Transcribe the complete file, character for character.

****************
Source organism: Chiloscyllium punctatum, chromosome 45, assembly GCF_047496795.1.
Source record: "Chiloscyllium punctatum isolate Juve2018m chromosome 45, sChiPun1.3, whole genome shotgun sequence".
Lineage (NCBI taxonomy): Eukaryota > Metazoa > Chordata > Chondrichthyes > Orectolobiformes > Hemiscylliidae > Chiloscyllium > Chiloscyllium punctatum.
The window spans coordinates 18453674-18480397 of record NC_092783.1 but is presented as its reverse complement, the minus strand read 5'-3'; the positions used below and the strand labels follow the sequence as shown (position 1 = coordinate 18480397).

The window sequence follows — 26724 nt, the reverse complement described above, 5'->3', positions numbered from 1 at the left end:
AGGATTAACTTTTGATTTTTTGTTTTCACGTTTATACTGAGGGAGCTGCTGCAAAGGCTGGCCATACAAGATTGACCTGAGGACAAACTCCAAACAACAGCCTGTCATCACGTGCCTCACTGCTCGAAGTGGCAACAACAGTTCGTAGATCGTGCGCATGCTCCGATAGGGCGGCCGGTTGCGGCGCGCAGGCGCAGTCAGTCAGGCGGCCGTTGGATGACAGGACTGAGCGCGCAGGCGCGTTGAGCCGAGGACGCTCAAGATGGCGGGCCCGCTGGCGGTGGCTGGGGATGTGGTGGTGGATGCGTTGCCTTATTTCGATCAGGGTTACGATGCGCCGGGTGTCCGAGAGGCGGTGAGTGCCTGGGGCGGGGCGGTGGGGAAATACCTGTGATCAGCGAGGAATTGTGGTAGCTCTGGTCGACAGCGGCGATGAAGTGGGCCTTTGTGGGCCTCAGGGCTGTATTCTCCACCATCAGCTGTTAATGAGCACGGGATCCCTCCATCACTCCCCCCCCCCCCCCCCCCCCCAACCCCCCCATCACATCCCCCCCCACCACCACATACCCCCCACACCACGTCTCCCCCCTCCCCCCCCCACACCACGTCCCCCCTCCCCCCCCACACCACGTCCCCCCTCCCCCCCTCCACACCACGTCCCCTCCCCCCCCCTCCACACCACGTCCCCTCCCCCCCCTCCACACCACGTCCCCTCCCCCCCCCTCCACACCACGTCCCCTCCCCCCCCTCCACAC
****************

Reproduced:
Source organism: Chiloscyllium punctatum, chromosome 45, assembly GCF_047496795.1.
Source record: "Chiloscyllium punctatum isolate Juve2018m chromosome 45, sChiPun1.3, whole genome shotgun sequence".
Lineage (NCBI taxonomy): Eukaryota > Metazoa > Chordata > Chondrichthyes > Orectolobiformes > Hemiscylliidae > Chiloscyllium > Chiloscyllium punctatum.
The window spans coordinates 18453674-18480397 of record NC_092783.1 but is presented as its reverse complement, the minus strand read 5'-3'; the positions used below and the strand labels follow the sequence as shown (position 1 = coordinate 18480397).

The window sequence follows — 26724 nt, the reverse complement described above, 5'->3', positions numbered from 1 at the left end:
AGGATTAACTTTTGATTTTTTGTTTTCACGTTTATACTGAGGGAGCTGCTGCAAAGGCTGGCCATACAAGATTGACCTGAGGACAAACTCCAAACAACAGCCTGTCATCACGTGCCTCACTGCTCGAAGTGGCAACAACAGTTCGTAGATCGTGCGCATGCTCCGATAGGGCGGCCGGTTGCGGCGCGCAGGCGCAGTCAGTCAGGCGGCCGTTGGATGACAGGACTGAGCGCGCAGGCGCGTTGAGCCGAGGACGCTCAAGATGGCGGGCCCGCTGGCGGTGGCTGGGGATGTGGTGGTGGATGCGTTGCCTTATTTCGATCAGGGTTACGATGCGCCGGGTGTCCGAGAGGCGGTGAGTGCCTGGGGCGGGGCGGTGGGGAAATACCTGTGATCAGCGAGGAATTGTGGTAGCTCTGGTCGACAGCGGCGATGAAGTGGGCCTTTGTGGGCCTCAGGGCTGTATTCTCCACCATCAGCTGTTAATGAGCACGGGATCCCTCCATCACTCCCCCCCCCCCCCCCCCCCCCAACCCCCCCATCACATCCCCCCCCACCACCACATACCCCCCACACCACGTCTCCCCCCTCCCCCCCCCACACCACGTCCCCCCTCCCCCCCCACACCACGTCCCCCCTCCCCCCCTCCACACCACGTCCCCTCCCCCCCCCTCCACACCACGTCCCCTCCCCCCCCTCCACACCACGTCCCCTCCCCCCCCCTCCACACCACGTCCCCTCCCCCCCCTCCACAC